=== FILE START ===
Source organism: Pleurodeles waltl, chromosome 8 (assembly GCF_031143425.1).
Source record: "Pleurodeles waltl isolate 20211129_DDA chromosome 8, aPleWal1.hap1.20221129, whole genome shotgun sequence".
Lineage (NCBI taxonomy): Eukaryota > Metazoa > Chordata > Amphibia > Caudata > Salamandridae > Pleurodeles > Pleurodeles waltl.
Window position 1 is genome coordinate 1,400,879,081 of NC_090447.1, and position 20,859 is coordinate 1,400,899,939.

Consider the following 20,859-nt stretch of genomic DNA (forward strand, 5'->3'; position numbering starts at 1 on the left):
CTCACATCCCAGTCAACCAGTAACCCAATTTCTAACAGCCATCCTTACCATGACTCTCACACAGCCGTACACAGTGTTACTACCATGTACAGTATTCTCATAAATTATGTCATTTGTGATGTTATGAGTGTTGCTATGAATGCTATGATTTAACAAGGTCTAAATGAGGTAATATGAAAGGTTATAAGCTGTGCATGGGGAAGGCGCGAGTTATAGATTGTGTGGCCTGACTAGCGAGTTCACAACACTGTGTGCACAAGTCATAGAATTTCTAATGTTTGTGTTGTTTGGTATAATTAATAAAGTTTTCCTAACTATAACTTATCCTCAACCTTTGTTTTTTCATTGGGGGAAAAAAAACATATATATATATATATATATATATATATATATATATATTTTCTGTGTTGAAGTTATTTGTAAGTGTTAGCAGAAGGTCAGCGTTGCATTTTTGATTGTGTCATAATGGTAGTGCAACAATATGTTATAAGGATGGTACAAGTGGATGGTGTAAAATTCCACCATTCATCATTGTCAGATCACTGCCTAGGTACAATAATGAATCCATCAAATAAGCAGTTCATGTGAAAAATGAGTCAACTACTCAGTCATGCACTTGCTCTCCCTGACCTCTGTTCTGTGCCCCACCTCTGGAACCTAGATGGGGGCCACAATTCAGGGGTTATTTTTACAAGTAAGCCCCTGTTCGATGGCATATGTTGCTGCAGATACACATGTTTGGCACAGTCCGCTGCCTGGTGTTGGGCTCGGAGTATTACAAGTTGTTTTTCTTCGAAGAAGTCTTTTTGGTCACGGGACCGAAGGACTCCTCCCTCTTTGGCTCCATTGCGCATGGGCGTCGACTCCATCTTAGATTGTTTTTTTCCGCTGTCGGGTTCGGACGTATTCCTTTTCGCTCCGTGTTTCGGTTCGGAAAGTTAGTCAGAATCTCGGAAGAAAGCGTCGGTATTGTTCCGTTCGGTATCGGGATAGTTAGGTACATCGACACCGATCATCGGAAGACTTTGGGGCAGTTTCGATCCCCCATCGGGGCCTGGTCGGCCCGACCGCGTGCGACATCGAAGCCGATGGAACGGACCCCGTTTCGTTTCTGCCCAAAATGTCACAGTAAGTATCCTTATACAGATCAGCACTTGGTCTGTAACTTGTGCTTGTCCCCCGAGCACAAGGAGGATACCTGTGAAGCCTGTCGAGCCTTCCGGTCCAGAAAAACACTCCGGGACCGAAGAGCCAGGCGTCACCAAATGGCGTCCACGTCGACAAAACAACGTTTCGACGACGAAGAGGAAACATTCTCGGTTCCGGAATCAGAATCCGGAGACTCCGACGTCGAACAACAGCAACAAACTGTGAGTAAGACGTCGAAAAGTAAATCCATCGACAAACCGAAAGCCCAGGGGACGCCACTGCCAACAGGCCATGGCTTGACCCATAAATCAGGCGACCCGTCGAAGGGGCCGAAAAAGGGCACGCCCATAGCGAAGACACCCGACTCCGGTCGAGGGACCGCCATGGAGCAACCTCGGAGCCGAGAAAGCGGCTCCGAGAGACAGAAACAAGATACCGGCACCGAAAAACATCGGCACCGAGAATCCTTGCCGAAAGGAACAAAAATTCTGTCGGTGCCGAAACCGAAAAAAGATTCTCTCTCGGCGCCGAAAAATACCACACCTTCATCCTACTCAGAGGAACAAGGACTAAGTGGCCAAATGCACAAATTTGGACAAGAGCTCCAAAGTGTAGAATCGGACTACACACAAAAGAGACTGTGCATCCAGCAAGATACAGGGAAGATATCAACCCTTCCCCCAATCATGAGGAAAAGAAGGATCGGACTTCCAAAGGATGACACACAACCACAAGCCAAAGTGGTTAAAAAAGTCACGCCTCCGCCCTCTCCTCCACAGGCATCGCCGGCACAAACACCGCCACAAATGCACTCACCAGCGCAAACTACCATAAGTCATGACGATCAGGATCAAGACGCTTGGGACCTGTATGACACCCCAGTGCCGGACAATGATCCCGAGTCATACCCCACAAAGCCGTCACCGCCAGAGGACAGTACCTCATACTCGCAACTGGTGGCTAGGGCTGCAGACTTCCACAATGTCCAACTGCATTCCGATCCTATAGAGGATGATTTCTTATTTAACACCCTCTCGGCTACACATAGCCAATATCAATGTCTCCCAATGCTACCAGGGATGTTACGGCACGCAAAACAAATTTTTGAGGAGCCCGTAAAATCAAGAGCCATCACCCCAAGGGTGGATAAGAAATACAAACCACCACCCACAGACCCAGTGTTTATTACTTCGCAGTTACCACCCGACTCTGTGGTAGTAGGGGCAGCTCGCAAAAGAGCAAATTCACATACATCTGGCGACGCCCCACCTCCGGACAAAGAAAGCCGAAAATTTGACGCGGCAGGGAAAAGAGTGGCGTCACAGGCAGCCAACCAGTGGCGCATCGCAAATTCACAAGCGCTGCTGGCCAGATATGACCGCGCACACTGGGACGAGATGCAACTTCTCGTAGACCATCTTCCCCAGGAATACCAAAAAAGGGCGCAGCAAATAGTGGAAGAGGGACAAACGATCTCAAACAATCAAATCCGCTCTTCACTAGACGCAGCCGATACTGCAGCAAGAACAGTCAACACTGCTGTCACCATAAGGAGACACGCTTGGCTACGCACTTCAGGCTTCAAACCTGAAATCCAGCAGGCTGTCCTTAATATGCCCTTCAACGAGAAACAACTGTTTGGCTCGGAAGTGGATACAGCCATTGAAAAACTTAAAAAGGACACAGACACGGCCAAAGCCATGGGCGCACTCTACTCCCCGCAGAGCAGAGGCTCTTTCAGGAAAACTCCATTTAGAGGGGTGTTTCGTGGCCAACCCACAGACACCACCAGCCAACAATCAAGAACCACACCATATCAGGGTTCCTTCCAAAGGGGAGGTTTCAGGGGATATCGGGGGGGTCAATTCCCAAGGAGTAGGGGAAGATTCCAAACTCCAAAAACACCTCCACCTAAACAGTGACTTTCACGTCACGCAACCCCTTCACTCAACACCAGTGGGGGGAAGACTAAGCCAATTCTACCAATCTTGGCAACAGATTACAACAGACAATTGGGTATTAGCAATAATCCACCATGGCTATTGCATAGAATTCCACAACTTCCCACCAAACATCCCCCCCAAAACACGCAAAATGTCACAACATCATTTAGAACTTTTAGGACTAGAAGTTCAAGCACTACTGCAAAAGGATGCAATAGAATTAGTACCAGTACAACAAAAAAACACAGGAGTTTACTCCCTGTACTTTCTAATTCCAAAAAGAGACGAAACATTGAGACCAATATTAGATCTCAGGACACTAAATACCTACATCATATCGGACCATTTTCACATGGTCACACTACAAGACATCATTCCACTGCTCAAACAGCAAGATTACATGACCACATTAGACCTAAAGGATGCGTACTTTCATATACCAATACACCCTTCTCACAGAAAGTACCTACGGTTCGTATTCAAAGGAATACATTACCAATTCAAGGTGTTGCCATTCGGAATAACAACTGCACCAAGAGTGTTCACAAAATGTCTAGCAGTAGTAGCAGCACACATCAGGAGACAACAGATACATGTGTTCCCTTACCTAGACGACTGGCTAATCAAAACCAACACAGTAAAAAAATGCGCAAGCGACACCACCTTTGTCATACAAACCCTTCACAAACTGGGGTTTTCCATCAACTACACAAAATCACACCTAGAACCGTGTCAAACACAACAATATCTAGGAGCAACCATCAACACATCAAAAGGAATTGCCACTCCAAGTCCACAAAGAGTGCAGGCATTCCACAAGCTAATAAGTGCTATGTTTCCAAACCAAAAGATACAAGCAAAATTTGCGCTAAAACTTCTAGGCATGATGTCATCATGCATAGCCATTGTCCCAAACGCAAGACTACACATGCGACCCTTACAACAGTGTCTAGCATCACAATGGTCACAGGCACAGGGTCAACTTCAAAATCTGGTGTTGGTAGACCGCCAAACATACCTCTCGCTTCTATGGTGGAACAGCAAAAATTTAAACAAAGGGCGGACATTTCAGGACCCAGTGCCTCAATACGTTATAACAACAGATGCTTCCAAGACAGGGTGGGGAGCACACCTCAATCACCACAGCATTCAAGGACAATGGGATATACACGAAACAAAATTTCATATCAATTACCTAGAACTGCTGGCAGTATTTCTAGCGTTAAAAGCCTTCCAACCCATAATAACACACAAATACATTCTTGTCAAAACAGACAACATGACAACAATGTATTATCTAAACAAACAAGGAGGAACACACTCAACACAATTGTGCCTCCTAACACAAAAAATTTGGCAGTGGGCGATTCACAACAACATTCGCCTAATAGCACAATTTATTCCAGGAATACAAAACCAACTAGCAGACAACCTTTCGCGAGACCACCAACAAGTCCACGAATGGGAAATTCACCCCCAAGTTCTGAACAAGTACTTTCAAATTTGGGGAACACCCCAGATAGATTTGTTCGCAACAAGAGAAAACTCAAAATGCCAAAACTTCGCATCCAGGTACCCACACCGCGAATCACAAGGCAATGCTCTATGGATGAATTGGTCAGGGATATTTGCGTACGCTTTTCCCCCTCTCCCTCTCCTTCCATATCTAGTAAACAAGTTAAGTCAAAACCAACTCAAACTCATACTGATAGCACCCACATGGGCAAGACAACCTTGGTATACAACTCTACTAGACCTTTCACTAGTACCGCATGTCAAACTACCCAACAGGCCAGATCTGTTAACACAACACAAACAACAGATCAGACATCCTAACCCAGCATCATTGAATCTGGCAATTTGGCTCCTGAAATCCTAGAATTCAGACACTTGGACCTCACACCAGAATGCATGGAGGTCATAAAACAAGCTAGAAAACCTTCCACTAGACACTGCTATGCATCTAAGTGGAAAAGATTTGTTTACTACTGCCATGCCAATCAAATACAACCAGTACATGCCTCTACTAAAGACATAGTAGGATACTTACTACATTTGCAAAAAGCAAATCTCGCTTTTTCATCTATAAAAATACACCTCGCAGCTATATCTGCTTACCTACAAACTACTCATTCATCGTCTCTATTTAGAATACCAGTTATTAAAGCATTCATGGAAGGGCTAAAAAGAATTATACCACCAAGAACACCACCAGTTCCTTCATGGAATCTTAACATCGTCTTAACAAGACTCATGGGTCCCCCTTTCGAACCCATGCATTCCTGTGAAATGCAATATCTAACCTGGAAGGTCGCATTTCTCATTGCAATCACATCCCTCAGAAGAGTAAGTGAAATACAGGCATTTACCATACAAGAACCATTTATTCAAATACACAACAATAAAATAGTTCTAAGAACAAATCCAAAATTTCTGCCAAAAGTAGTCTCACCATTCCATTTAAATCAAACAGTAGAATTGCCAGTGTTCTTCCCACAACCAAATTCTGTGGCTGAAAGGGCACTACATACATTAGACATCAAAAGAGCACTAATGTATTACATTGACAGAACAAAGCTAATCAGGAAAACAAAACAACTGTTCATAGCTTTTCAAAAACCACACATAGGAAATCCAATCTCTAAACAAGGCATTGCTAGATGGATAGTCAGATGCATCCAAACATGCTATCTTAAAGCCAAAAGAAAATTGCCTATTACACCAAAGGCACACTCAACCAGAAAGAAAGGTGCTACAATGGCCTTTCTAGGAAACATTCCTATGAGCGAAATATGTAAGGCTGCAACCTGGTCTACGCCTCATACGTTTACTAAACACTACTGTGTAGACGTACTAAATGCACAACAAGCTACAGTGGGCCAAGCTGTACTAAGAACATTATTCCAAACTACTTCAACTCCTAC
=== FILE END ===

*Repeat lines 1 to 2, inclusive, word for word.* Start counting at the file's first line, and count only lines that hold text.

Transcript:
Source organism: Pleurodeles waltl, chromosome 8 (assembly GCF_031143425.1).
Source record: "Pleurodeles waltl isolate 20211129_DDA chromosome 8, aPleWal1.hap1.20221129, whole genome shotgun sequence".